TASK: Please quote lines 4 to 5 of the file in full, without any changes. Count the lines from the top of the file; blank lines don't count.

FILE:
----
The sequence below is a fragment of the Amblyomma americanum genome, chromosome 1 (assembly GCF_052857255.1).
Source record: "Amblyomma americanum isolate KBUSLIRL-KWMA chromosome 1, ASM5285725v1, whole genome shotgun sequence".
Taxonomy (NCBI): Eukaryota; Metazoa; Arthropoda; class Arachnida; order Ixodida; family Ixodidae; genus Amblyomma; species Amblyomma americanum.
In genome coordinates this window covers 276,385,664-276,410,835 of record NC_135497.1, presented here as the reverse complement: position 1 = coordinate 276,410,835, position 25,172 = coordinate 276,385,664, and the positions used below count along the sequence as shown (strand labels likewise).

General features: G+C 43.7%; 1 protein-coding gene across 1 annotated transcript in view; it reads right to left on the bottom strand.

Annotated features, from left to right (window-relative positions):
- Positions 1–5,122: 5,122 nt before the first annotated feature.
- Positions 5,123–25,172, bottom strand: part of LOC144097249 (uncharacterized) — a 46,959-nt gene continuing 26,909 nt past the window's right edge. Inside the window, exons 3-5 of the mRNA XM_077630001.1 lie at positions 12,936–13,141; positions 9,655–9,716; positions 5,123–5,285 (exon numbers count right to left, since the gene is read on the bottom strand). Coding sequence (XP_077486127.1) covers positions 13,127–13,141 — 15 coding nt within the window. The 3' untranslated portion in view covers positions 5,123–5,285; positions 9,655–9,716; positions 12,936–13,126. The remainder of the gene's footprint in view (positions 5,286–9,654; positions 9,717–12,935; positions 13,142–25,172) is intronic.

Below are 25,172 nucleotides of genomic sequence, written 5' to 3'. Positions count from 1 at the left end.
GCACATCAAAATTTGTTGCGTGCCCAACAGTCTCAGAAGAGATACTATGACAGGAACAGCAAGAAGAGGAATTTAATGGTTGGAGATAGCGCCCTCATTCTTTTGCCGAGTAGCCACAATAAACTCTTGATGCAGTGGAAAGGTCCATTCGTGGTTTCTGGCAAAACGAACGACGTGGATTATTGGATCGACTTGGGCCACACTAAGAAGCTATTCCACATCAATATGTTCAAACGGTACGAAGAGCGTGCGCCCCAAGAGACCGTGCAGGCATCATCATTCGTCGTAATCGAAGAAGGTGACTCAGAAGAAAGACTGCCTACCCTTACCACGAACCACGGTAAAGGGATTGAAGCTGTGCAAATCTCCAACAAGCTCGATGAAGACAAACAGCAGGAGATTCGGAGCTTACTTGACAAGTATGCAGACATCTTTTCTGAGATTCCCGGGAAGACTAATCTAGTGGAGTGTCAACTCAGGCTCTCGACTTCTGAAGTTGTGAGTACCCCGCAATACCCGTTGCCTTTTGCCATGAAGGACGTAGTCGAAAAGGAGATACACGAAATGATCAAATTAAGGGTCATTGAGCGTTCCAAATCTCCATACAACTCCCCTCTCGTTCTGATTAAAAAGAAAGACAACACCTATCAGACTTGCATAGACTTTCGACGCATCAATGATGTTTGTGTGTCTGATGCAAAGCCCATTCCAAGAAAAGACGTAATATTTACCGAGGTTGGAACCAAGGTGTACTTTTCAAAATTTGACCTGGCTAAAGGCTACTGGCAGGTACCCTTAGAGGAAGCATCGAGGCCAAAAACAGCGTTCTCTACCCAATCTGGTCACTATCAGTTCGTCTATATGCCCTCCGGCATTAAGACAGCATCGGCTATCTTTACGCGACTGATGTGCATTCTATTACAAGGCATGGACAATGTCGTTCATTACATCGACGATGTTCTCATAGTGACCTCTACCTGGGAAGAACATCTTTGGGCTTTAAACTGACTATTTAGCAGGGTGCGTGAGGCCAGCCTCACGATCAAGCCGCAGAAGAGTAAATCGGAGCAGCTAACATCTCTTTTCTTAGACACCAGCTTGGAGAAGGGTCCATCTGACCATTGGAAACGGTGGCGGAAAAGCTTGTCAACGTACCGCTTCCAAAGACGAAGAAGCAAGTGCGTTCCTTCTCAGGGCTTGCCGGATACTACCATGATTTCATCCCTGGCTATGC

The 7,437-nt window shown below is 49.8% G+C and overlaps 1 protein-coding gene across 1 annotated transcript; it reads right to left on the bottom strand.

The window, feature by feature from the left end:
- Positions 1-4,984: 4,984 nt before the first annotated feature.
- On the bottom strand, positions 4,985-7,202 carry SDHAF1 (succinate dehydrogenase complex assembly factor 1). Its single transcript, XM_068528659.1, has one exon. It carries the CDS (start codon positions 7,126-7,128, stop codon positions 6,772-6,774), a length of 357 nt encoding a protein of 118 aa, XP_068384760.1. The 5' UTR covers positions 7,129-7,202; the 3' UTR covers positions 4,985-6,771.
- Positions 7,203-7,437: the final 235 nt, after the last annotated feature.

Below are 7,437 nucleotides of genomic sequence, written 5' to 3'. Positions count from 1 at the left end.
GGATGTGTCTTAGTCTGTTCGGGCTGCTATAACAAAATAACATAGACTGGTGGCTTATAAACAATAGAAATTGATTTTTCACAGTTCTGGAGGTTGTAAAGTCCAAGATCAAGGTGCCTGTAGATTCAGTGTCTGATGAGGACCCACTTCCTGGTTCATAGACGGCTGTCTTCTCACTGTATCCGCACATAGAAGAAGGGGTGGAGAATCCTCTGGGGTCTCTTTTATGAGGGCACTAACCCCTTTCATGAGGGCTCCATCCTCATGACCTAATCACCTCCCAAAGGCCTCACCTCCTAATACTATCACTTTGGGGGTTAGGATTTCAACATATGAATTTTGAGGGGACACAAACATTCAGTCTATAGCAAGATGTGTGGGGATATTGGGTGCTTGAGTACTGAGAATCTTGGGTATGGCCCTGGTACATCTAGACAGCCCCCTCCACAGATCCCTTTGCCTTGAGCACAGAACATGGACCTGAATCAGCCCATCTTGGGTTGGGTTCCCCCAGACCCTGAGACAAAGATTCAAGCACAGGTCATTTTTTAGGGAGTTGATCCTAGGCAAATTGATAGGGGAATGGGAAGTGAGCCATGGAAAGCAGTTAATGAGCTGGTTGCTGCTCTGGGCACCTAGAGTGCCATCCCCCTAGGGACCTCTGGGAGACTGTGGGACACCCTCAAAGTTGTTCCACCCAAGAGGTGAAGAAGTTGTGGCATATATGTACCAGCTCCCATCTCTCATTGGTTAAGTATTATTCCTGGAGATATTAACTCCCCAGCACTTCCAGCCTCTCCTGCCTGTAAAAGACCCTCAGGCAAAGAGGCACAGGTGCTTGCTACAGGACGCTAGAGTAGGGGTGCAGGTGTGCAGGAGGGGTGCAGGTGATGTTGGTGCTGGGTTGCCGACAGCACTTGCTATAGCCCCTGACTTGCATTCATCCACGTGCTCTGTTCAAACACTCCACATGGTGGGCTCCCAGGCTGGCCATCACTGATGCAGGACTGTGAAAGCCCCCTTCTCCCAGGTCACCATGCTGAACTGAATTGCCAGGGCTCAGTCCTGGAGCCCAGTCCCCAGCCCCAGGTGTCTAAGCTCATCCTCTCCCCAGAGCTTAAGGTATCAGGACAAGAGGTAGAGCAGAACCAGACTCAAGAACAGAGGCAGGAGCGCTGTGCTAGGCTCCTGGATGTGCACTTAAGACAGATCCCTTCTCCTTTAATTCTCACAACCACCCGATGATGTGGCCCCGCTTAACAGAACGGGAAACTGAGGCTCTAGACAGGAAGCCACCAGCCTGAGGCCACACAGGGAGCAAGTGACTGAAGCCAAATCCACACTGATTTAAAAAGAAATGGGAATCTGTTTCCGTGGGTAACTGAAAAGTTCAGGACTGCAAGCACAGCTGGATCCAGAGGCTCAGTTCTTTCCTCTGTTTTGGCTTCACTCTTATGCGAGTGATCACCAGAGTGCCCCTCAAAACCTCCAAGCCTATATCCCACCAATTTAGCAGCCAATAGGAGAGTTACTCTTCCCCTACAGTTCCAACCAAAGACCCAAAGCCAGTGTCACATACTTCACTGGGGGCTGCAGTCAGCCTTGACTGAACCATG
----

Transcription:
In genome coordinates this window covers 276,385,664-276,410,835 of record NC_135497.1, presented here as the reverse complement: position 1 = coordinate 276,410,835, position 25,172 = coordinate 276,385,664, and the positions used below count along the sequence as shown (strand labels likewise).

General features: G+C 43.7%; 1 protein-coding gene across 1 annotated transcript in view; it reads right to left on the bottom strand.